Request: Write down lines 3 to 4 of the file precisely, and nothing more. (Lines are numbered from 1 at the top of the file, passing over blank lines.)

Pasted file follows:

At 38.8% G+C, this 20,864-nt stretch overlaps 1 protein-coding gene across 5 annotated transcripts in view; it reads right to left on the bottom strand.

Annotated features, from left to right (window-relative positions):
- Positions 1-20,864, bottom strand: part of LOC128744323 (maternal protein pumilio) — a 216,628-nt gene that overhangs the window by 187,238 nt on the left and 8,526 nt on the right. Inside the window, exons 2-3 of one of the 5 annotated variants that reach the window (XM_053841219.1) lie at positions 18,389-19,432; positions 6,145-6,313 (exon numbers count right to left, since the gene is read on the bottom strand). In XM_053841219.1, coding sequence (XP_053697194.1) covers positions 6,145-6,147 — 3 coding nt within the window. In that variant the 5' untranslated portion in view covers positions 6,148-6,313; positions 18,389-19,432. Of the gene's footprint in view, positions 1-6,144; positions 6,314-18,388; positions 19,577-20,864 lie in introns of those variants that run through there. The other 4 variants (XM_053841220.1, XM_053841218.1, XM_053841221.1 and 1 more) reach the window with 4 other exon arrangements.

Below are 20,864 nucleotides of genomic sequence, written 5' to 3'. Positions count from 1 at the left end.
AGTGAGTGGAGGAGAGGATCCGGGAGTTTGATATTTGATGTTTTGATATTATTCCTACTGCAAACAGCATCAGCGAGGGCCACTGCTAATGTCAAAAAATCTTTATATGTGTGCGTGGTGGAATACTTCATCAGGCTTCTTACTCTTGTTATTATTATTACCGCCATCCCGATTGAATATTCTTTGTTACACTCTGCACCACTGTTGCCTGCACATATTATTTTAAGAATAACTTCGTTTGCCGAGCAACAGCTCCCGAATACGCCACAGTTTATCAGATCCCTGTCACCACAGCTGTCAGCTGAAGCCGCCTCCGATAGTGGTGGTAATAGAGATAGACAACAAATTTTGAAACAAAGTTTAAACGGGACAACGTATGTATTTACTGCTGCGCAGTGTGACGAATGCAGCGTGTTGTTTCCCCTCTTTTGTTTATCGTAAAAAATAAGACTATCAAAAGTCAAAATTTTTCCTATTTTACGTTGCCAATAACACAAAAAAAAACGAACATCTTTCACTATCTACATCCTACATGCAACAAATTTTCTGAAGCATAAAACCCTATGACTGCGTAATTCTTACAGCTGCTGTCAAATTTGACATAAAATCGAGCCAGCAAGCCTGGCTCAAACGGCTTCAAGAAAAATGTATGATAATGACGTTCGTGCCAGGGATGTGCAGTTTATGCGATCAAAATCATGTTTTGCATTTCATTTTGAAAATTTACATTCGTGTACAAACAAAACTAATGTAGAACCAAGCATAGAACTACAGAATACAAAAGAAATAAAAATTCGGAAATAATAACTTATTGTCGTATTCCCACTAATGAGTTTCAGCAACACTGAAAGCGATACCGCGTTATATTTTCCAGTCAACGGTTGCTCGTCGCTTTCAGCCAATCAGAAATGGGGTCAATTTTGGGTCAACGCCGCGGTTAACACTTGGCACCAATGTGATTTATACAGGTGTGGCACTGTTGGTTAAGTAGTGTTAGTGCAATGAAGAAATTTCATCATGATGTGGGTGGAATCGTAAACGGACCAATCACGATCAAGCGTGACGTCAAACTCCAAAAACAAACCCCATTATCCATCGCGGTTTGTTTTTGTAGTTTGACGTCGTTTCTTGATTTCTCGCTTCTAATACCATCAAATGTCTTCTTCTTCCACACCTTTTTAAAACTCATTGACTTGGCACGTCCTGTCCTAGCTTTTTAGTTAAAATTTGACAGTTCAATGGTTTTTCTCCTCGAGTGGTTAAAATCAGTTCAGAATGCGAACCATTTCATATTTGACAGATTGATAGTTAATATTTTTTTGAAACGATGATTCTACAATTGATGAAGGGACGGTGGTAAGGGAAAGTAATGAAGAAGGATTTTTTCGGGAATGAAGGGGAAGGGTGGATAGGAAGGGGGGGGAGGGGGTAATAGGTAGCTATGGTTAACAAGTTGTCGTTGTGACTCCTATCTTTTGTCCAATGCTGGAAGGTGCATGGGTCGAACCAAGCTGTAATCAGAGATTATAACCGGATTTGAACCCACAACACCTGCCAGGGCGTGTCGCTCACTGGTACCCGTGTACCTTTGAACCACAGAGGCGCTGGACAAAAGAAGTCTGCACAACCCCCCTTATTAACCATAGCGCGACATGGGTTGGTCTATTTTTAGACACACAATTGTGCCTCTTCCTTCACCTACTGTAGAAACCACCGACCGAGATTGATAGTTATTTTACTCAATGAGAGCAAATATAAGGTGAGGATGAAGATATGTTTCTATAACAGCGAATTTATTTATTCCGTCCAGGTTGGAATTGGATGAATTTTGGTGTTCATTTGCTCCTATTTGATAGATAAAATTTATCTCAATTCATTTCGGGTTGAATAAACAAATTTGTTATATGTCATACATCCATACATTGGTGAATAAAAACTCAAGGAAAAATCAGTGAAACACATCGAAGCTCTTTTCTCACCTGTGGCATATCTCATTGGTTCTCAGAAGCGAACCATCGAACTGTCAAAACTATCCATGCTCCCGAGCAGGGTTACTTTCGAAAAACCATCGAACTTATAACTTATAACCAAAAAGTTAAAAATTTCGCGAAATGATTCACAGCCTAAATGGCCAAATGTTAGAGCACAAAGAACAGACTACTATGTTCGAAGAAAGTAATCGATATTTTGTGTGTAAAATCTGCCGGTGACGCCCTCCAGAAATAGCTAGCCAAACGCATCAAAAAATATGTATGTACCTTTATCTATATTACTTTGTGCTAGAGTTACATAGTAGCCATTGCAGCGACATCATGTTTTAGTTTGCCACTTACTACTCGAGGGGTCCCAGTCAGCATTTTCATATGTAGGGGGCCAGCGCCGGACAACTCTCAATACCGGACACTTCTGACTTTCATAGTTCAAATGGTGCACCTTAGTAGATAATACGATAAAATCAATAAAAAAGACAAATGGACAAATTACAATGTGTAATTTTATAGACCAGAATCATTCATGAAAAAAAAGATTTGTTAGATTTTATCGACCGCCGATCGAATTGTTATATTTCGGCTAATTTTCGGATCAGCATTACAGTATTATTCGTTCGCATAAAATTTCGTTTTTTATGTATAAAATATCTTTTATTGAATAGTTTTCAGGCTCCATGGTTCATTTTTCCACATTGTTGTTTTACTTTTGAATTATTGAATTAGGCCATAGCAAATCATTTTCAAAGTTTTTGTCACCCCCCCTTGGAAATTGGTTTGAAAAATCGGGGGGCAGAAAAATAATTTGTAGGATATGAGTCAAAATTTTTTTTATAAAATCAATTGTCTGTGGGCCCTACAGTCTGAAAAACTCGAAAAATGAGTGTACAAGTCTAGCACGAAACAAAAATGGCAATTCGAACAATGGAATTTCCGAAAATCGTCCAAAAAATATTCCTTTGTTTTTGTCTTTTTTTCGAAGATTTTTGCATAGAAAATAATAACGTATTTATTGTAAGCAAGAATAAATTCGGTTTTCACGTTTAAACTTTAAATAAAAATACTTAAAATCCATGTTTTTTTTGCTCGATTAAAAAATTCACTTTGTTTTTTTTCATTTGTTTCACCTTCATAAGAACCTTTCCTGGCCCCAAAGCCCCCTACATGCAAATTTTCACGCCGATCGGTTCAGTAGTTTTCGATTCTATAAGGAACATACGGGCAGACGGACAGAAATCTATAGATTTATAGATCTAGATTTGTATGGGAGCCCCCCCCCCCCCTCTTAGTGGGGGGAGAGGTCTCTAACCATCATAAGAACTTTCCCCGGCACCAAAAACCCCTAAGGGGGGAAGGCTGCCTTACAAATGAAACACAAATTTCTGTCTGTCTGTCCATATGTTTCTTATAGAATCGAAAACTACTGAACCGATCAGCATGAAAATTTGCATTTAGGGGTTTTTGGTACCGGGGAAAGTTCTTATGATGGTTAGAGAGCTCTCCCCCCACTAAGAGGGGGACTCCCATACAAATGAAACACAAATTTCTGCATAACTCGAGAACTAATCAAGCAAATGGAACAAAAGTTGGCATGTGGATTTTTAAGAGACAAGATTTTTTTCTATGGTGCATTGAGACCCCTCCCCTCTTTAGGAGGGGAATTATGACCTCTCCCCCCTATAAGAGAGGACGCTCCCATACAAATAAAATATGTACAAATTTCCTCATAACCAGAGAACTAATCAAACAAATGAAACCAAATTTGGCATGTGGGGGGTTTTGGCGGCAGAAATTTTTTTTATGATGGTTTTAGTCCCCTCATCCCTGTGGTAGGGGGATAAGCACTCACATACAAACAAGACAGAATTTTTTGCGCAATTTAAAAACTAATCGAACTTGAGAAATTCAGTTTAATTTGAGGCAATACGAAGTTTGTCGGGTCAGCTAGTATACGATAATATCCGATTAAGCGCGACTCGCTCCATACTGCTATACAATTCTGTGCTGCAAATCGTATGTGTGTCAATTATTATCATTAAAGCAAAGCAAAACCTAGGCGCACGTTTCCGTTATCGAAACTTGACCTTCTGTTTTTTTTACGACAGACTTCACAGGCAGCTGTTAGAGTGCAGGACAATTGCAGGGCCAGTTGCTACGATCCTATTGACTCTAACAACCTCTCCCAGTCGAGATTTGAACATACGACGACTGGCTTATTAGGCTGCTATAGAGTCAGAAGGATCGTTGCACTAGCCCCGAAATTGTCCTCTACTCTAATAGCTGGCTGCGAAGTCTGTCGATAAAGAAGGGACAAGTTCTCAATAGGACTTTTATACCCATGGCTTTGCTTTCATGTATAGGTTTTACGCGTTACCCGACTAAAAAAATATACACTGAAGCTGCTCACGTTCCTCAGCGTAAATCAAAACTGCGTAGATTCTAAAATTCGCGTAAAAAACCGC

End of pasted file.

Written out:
- Positions 1-20,864, bottom strand: part of LOC128744323 (maternal protein pumilio) — a 216,628-nt gene that overhangs the window by 187,238 nt on the left and 8,526 nt on the right. Inside the window, exons 2-3 of one of the 5 annotated variants that reach the window (XM_053841219.1) lie at positions 18,389-19,432; positions 6,145-6,313 (exon numbers count right to left, since the gene is read on the bottom strand). In XM_053841219.1, coding sequence (XP_053697194.1) covers positions 6,145-6,147 — 3 coding nt within the window. In that variant the 5' untranslated portion in view covers positions 6,148-6,313; positions 18,389-19,432. Of the gene's footprint in view, positions 1-6,144; positions 6,314-18,388; positions 19,577-20,864 lie in introns of those variants that run through there. The other 4 variants (XM_053841220.1, XM_053841218.1, XM_053841221.1 and 1 more) reach the window with 4 other exon arrangements.

Below are 20,864 nucleotides of genomic sequence, written 5' to 3'. Positions count from 1 at the left end.